Russia, which has been reasserting itself on the world stage over the last decade, is a great challenge. We must act prudently and avoid unnecessary interference in Russian affairs, but, at the same time, we can’t let them run roughshod over the U.S. or other free republics. And we most certainly cannot allow them to exert influence on the U.S. electoral process.
We know, without a doubt, that the Russian government attempted to influence the 2016 U.S. presidential election. Contrary to public perception, there is little evidence that Russia’s intention was to support Donald Trump. Russia’s primary purpose was to sow discontent and chaos in the U.S.
As the 2016 election season got going, Russian agents and proxies attempted to inflame the American public in every way it could. They stoked anger across the political spectrum…working to support white supremacism, minority race grievances, economic discontent, jingoism, and more. At the beginning they were just as likely to latch-on to left-wing causes like income inequality as they were to promote right-wing causes like a hard line on immigration.
As far as their more direct support for candidates, they initially pursued a two-pronged approach. On the Republican side, they attempted to influence voters to support Donald Trump. On the Democratic side, they attempted to influence voters to support Bernie Sanders. This wasn’t because the Russian government had any particular love for either one of them; it was because they were perceived to be the two candidates most likely to cause political chaos. They were the oddities — the violations of political norms.
It was only when the Sanders campaign was coming to a close that the Russians shifted their efforts more completely toward Trump…but even then, they continued to agitate with issue ads across the spectrum.
So we need to stop trying to make this into some kind of partisan political issue. We know that the Trump campaign did not work with the Russians. Drop it. But we still need to deal with the fact that Russia interfered with our political system. We need to know exactly why they did it (which is still not clear), and we need to take steps to ensure that it never happens again.
First, I will meet with Russian President Vladimir Putin and attempt to negotiate a resolution…a public apology for what they did and some kind of amicable agreement to restore normal relations and end punitive sanctions in return for formal assurances that it won’t happen again. If that doesn’t work, then we’ll go from there…with whatever sanctions or other punitive measures are needed.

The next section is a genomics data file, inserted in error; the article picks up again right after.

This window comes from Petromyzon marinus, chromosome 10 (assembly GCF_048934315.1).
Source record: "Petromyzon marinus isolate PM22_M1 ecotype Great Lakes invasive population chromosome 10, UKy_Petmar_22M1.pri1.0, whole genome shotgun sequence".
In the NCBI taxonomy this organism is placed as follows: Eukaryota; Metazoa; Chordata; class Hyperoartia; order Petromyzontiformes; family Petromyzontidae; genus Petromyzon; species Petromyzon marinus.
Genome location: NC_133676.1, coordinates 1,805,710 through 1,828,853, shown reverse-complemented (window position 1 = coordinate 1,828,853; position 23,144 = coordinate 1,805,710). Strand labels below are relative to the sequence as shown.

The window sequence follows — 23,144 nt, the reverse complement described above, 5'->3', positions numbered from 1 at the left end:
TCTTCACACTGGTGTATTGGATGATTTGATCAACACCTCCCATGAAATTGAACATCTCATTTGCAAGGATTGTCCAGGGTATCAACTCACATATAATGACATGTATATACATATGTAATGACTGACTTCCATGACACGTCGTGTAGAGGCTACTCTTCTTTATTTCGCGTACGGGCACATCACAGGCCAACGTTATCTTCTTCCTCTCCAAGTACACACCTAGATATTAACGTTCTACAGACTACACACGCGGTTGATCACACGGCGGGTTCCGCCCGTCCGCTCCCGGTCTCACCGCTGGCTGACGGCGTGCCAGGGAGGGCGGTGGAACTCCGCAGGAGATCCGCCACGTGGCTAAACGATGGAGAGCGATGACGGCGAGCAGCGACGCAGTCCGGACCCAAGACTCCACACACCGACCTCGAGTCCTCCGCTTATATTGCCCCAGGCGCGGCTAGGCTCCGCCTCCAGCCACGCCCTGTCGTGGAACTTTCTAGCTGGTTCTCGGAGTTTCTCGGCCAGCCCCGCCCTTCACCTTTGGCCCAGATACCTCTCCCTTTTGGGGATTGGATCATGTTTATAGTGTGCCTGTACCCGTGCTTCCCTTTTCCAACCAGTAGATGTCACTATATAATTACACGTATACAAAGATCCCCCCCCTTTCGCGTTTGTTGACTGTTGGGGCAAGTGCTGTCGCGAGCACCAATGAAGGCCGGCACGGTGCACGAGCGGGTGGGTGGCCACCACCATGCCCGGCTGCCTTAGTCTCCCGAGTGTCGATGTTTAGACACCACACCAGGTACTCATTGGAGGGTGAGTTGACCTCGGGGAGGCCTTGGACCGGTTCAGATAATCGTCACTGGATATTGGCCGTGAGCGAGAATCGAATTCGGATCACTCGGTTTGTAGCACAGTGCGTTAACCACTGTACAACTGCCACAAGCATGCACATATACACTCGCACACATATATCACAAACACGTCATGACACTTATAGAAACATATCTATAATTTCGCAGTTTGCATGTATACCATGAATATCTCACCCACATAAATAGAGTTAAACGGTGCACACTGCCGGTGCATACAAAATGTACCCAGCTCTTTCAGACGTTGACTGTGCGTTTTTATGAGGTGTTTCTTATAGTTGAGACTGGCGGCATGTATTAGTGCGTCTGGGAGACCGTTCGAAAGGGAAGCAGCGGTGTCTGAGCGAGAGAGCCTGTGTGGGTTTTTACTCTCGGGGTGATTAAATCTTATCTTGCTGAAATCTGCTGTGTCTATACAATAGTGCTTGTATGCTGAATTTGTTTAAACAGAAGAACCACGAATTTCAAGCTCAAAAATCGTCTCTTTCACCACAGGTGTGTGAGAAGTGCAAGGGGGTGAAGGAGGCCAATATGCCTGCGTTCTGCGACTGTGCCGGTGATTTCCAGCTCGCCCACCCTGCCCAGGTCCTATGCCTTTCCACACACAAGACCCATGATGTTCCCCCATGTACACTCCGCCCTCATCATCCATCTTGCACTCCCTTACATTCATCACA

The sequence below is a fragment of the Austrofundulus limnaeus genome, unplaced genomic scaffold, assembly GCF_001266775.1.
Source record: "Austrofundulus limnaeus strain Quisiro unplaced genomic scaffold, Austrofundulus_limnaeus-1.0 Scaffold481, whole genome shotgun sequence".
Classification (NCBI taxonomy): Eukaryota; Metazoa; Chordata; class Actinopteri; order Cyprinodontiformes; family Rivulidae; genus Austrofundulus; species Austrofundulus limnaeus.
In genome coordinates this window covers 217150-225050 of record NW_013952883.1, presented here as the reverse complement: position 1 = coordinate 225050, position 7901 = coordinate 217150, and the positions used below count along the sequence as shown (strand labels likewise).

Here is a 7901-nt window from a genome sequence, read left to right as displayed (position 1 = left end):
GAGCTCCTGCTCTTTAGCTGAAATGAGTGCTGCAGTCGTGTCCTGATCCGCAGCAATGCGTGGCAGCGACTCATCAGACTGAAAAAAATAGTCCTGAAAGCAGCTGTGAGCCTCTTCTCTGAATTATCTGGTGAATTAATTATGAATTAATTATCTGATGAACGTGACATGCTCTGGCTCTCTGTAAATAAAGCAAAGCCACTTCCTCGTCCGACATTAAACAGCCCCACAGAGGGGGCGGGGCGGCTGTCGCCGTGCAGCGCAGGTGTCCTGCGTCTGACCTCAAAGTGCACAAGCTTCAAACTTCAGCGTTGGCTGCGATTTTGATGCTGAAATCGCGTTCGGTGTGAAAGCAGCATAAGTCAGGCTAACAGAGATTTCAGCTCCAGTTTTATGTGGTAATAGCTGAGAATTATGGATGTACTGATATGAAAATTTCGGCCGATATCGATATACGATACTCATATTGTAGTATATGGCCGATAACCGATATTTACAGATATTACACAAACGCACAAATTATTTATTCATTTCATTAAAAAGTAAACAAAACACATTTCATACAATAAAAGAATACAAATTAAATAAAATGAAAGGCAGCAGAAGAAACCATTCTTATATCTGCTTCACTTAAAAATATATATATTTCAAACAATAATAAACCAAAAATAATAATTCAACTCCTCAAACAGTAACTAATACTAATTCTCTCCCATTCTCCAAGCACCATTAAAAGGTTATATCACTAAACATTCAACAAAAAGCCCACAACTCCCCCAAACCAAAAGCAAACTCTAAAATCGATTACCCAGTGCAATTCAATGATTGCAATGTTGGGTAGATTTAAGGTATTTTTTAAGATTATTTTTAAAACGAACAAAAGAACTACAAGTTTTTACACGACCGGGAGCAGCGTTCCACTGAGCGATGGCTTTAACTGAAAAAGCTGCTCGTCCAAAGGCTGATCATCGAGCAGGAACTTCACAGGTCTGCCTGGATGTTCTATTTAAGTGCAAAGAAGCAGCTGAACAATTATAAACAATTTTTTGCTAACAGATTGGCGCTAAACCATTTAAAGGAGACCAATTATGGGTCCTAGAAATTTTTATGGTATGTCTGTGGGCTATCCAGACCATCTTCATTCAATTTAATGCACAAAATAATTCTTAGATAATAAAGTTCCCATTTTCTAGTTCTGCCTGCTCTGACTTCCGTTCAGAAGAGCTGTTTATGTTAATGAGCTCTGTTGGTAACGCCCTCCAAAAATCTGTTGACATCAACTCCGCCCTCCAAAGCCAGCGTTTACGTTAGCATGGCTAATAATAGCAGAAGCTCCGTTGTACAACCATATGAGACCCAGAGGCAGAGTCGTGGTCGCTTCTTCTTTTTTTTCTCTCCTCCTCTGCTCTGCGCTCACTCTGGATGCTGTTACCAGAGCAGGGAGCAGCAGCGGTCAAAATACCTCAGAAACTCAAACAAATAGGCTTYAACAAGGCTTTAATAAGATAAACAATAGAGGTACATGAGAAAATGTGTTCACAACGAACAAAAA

The Russian annexation of Crimea from the Ukraine in 2014 was done in an improper way, and received much criticism from the world community. And yet, we are kidding ourselves if we don’t acknowledge that Russia has valid historical connections with the territory, and a valid national security interest in it (as the home port of the Black Sea fleet of the Russian navy).
I am a believer in the principle of self determination. Whether Crimea is part of the Ukraine or part of Russia should be up to the people of Crimea, and them alone.
The world community — led by the United Nations or, if they fail to act, the United States — should demand an internationally monitored referendum in Crimea to allow the people to choose for themselves where they will go. In advance of this referendum, the governments of the Ukraine and Russia should come to an agreement for resolving the conflict there in accordance with the outcome of the referendum.
Here is a possible structure for this agreement:
- If the people of Crimea choose to return to the Ukraine, Russia will return to the Ukraine all tax revenues, less administrative costs, collected from Crimean territory during their occupation, plus a 20% punitive fee. Ukraine agrees to allow the continued presence of the Russian Black Sea Fleet for at least twenty years, subject to a reasonable annual fee for the use of Ukrainian territory.
- If the people of Crimea choose to remain in Russia, the Ukraine will no longer make any claim on the territory, but will be entitled to a reasonable punitive fee from Russia for the illegal seizure of the territory before a monitored referendum had been held.
- In either case, both parties will cease all hostilities. Russian forces operating in Ukraine (outside of Crimea) will immediately retreat into Russian territory, and Russia will stop all support for Ukrainian separatists committing acts of terror or violence in the Ukraine.